Lucas D. Introna
Modern technologies are providing unprecedented opportunities for surveillance. In its attempts to compete in the global market the modern organisation can and do draw on these technologies to produce comprehensive systems of employee surveillance. This surveillance is often justified by arguments about competitiveness, efficiency, and the right of the employer to ‘get what it pays for’. Defenders of the employees right to privacy counter these claims by calling on moral grounds for their defence, such as privacy as fundamental human right. The debate is often structured in a way that sees the right of the employer to surveil and the right of the employee to privacy as mutually exclusive and as the manifestation of an inherent conflict between employer and employee. In this paper, I want to argue that there is no need to depend solely on moral claims to defend the employees right to privacy. I want to argue that there is an interesting paradox in the emerging economic context that may provide a more pragmatic basis for defending the employees right to privacy. That it may ultimately be in the interest of the employer to protect the privacy of the employee. In other words, that it may be a win-win situation rather that a zero sum game.
I will argue that privacy is central to autonomy. In other words, individuals need privacy in order to develop autonomous behaviour. Autonomous behaviour is widely acknowledged by authors on organisation development as the cornerstone of learning organisations’ the sort of organisational form essential to survive in a dynamic (even chaotic) environment resulting from, amongst others, globalisation processes. Surveillance would tend not to develop the sort of employees demanded in this emerging chaotic environment. Rather, it would tend to locate the locus of control outside the employee, and in so doing keep them in a state of dependence and ‘immaturity’. Simply put: what you gain in control you loose in learning, or, if you want learning, you must pay for it in privacy. Since the emerging economic environment requires learning rather than control, it is in the interest of the employer to develop information systems as systems for learning rather than as systems for surveillance.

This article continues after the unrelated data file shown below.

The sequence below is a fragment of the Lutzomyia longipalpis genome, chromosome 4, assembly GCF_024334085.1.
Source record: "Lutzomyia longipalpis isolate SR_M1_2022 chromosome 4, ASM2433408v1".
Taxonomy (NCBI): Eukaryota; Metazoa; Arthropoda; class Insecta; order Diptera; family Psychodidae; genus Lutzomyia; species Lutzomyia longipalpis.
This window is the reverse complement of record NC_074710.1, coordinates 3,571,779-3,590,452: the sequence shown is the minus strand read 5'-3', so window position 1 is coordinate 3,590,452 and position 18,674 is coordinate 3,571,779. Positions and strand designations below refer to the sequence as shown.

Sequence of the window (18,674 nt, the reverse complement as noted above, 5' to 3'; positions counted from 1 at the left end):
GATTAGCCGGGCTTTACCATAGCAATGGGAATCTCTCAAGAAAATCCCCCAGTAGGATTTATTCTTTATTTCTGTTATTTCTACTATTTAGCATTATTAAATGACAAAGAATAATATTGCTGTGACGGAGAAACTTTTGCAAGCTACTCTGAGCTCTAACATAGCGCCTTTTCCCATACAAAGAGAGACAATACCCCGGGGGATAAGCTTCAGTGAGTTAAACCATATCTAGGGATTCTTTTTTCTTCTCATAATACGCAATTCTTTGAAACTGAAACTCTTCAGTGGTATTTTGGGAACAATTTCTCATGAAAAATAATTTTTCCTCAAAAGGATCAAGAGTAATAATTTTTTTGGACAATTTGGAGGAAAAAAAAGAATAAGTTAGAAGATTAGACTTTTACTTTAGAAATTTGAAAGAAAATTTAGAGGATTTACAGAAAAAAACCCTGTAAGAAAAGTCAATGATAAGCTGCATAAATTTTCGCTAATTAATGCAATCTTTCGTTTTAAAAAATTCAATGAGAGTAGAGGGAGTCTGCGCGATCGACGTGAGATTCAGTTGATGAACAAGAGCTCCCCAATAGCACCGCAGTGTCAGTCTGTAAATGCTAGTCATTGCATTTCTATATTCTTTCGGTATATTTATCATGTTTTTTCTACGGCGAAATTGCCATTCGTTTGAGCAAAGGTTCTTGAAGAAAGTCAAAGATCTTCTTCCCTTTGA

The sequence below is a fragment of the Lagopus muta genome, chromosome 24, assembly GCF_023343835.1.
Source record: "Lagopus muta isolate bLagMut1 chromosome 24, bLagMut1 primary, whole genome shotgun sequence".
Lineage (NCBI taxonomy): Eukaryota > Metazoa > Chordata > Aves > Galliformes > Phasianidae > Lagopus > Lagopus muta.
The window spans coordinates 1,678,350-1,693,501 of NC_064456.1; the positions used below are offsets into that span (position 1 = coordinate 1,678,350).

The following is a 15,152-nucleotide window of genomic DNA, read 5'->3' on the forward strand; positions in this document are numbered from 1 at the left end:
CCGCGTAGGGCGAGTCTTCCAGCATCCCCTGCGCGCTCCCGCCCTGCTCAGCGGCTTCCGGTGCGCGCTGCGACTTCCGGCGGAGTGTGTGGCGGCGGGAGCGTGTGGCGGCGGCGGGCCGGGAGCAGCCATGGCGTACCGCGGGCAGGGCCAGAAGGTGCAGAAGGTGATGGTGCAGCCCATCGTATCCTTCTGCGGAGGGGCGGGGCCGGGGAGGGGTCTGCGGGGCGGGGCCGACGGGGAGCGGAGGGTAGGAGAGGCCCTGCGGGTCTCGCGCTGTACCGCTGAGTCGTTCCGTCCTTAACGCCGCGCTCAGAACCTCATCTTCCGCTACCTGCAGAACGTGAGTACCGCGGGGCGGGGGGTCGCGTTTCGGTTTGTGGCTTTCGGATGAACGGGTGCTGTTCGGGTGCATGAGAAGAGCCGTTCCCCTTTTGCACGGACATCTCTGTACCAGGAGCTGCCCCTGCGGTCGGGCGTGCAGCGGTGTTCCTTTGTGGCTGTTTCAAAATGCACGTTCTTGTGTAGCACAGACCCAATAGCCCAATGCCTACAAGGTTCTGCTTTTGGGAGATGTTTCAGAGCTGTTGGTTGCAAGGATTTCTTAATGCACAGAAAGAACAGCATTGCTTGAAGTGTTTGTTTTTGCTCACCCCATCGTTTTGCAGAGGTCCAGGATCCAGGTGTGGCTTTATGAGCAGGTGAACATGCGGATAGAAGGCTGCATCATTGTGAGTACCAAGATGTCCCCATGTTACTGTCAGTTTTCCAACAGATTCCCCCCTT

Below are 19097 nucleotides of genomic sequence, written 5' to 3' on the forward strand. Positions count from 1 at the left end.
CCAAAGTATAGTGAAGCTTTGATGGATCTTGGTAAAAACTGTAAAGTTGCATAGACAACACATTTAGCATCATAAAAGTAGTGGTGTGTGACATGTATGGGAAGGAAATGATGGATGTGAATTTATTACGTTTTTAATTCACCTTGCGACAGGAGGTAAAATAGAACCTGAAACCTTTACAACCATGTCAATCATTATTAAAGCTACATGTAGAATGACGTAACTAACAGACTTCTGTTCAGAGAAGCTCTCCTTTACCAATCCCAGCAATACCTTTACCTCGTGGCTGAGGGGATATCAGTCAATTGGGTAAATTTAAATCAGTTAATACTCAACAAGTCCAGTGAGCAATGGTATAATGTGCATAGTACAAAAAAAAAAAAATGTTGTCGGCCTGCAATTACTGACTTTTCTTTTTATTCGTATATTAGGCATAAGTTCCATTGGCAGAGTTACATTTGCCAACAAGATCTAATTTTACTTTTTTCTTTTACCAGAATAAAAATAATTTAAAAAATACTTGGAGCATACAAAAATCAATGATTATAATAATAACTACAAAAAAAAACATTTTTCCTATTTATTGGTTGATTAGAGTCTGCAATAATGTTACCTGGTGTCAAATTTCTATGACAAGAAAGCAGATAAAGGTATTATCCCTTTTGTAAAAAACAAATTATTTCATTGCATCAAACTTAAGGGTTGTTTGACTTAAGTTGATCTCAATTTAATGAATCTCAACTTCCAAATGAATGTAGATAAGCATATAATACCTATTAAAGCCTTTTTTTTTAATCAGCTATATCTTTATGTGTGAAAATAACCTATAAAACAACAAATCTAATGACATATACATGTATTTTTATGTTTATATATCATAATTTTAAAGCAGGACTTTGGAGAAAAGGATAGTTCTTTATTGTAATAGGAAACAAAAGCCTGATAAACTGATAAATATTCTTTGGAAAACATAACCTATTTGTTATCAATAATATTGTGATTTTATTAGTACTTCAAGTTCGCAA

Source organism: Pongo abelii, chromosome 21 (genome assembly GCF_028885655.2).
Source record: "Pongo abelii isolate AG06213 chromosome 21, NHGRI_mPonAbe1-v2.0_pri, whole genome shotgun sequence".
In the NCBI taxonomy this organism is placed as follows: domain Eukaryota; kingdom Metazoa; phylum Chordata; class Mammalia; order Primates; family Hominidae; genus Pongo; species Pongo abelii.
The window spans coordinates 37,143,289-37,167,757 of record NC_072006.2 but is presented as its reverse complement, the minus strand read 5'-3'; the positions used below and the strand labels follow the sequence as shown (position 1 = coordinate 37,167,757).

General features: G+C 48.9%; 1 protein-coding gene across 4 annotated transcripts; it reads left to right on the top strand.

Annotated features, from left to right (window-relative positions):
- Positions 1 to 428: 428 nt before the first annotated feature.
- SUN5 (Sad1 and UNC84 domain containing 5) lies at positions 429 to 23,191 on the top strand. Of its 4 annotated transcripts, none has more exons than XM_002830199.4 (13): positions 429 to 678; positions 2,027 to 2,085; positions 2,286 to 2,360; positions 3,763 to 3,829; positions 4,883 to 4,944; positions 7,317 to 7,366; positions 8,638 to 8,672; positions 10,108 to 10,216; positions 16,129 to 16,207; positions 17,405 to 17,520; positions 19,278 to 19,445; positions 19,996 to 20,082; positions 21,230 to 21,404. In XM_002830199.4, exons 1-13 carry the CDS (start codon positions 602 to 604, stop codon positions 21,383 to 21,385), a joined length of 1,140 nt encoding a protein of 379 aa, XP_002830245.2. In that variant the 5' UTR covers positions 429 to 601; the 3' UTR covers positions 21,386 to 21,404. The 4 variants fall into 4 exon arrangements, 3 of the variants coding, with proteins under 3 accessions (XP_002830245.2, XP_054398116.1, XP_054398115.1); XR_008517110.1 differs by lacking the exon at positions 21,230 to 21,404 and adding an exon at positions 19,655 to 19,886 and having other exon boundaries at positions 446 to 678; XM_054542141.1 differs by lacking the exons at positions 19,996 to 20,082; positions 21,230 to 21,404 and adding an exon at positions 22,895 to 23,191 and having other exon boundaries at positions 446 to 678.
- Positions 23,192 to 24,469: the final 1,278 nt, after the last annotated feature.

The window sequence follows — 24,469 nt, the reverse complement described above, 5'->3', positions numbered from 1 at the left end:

If this argument can be sustained then there may in fact be a possibility to see employee privacy as a value that can serve the interest of both stakeholders. Articulated in this manner employee privacy does not merely become an idea we come to ‘at the end’ but becomes and essential element of modern organisation development efforts. This way of conceiving the problem highlights the very subtle, and hereto under-appreciated, link between privacy, autonomy, learning, organisation development, and actual choices in information systems design and implementation. It is to this end that this paper will contribute to the debate.
I will structure the paper as follows: First, I will discuss the rise of workplace surveillance and some of the debates about the conflict that it expresses. Second, I will discuss the relationship between privacy, autonomy and learning. Third, I will discuss organisational learning and its link with privacy. Finally, I will discuss some of the implications of these ideas for organisation and information systems design and implementation.